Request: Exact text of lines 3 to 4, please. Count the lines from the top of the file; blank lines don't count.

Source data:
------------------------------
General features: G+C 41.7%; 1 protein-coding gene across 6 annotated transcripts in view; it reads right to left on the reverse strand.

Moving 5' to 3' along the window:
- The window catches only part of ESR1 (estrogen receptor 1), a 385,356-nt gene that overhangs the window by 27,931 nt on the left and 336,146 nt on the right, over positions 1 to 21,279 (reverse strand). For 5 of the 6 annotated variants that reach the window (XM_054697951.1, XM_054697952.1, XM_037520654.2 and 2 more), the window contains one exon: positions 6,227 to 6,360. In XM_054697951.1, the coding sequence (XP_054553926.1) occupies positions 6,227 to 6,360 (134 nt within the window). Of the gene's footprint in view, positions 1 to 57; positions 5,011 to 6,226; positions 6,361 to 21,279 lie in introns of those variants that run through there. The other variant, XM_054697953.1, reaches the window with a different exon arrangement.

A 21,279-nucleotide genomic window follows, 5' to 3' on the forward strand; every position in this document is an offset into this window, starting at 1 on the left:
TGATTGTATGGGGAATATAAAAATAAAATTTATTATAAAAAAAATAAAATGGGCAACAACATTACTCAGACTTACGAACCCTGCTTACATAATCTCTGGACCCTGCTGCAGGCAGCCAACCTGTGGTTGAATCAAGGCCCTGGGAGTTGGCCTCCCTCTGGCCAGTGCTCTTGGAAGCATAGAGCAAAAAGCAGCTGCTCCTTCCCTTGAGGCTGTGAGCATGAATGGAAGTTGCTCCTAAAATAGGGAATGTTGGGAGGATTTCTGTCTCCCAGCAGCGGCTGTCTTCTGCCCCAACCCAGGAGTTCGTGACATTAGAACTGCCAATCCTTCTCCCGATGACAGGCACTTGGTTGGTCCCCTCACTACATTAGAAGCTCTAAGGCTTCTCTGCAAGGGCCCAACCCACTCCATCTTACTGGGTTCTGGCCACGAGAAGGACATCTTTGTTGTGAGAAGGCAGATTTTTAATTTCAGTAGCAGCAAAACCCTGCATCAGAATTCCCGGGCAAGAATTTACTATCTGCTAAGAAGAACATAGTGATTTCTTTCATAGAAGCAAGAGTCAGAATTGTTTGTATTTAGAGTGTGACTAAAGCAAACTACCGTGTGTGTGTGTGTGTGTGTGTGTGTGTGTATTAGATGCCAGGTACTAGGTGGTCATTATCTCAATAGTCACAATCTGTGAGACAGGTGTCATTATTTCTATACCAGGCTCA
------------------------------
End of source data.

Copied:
- The window catches only part of ESR1 (estrogen receptor 1), a 385,356-nt gene that overhangs the window by 27,931 nt on the left and 336,146 nt on the right, over positions 1 to 21,279 (reverse strand). For 5 of the 6 annotated variants that reach the window (XM_054697951.1, XM_054697952.1, XM_037520654.2 and 2 more), the window contains one exon: positions 6,227 to 6,360. In XM_054697951.1, the coding sequence (XP_054553926.1) occupies positions 6,227 to 6,360 (134 nt within the window). Of the gene's footprint in view, positions 1 to 57; positions 5,011 to 6,226; positions 6,361 to 21,279 lie in introns of those variants that run through there. The other variant, XM_054697953.1, reaches the window with a different exon arrangement.

A 21,279-nucleotide genomic window follows, 5' to 3' on the forward strand; every position in this document is an offset into this window, starting at 1 on the left: